1977

Statue of Ernest Gruening, National Statuary Hall Collection

 

A bronze statue of former senator Ernest Gruening, sculpted by George Anthonisen, was installed in the Capitol as part of the National Statuary Hall Collection.

1980

August 18

By a vote of 63 to 25, a filibuster against the Alaska National Interest Lands Conservation Act was defeated, clearing its way for enactment. The act created more than 100,000,000 acres of national parks, wildlife refuges, and wilderness areas, including what is known as the Alaska National Wildlife Refuge (ANWR).

1983

Ted Stevens, 1983

January 3

Ted Stevens became chairman of the Senate Select Committee on Ethics, a position he held until 1985.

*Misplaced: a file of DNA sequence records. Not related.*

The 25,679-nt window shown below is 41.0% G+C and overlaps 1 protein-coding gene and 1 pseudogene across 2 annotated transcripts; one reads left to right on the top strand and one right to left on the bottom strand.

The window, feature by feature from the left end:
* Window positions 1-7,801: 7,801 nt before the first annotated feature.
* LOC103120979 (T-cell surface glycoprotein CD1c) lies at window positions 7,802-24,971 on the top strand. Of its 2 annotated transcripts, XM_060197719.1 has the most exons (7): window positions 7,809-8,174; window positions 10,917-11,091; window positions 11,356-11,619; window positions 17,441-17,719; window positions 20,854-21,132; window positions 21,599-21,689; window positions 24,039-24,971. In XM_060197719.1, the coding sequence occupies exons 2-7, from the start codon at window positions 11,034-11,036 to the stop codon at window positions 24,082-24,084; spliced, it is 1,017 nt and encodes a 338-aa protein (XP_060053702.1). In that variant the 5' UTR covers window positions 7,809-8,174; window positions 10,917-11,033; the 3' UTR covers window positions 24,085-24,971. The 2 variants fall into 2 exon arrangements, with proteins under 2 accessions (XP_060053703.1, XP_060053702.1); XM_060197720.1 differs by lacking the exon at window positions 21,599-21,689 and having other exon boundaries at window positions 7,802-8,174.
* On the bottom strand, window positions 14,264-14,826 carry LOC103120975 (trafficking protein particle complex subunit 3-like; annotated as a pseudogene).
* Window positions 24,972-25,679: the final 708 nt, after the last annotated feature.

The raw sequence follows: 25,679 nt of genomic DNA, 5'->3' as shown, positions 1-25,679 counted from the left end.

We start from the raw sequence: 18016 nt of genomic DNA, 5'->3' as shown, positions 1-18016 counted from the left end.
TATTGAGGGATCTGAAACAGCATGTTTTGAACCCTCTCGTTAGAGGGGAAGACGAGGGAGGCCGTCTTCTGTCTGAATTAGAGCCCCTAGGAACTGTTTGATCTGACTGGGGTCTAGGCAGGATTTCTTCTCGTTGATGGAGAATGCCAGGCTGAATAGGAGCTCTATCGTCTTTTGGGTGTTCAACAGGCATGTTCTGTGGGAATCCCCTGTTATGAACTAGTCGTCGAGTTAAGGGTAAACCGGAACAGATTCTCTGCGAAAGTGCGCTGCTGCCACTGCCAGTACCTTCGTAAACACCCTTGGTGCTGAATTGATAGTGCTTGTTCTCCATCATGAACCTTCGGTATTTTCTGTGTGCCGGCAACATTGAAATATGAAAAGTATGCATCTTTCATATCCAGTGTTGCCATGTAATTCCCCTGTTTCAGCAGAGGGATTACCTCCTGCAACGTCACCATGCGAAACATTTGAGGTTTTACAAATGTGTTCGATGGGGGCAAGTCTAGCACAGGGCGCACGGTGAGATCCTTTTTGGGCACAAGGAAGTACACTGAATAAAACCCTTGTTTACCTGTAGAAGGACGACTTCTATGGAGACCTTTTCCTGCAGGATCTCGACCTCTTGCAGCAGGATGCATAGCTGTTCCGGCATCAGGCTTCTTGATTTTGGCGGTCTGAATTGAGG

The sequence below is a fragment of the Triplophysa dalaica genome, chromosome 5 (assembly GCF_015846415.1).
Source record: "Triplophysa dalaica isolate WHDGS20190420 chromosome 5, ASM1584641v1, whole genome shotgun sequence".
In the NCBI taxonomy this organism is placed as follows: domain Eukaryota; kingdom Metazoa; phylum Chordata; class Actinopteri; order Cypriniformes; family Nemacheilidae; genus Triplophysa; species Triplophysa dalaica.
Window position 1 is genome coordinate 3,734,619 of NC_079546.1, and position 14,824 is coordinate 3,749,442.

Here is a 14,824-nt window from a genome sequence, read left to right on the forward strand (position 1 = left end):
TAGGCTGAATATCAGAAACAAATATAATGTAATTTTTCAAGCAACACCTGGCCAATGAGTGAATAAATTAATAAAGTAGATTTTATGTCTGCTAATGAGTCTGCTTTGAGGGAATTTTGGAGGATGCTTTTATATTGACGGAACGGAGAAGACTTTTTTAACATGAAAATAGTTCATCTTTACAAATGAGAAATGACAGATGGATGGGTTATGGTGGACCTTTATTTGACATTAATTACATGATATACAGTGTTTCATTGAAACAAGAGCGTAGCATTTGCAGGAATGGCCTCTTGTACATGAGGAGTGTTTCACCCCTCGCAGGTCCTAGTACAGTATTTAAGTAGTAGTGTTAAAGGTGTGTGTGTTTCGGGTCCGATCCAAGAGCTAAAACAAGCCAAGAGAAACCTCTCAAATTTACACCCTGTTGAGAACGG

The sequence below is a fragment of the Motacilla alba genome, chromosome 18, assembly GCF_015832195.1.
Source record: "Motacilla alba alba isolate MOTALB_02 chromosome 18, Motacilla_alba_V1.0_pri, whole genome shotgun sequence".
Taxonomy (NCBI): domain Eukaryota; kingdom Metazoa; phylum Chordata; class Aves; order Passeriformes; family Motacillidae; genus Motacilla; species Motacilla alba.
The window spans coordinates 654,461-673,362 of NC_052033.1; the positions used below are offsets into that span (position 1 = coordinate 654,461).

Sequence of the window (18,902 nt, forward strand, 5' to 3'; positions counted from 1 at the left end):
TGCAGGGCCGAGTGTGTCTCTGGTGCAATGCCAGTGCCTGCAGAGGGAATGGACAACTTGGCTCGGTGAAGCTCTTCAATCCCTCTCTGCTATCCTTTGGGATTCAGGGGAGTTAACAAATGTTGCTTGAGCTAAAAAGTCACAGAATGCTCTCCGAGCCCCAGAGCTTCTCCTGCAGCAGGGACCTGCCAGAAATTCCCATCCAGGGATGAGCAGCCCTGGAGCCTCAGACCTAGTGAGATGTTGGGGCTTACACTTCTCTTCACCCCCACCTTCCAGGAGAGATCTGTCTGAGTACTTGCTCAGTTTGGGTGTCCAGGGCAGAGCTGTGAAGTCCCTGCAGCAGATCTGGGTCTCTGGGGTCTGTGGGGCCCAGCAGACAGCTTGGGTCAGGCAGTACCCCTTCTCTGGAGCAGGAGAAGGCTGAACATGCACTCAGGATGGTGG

1984

November 28

Ted Stevens lost a close race, 28 to 25, for Republican majority leader to Kansas senator Bob Dole.

1985

Frank H. Murkowski (R-AK)

March 5

Frank Murkowski of Fairbanks became chairman of the Senate Committee on Veterans' Affairs, a position he held until 1987.

1995

January 3

Frank Murkowski became chairman of the Senate Committee on Energy and Natural Resources, a position he held until 2001. Ted Stevens became chairman of the Senate Committee on Rules and Administration, a position he held until September 12, 1995, when he became chairman of the Senate Committee on Commerce, Science, and Transportation. He served in that post until 1997, and again from 2005 to 2007.

1997

Senator Ted Stevens

January 9

Ted Stevens became chairman of the Senate Committee on Appropriations, serving from 1997 until 2001 and again from 2003 to 2005.

2002

Lisa Murkowski (R-AK)

December 20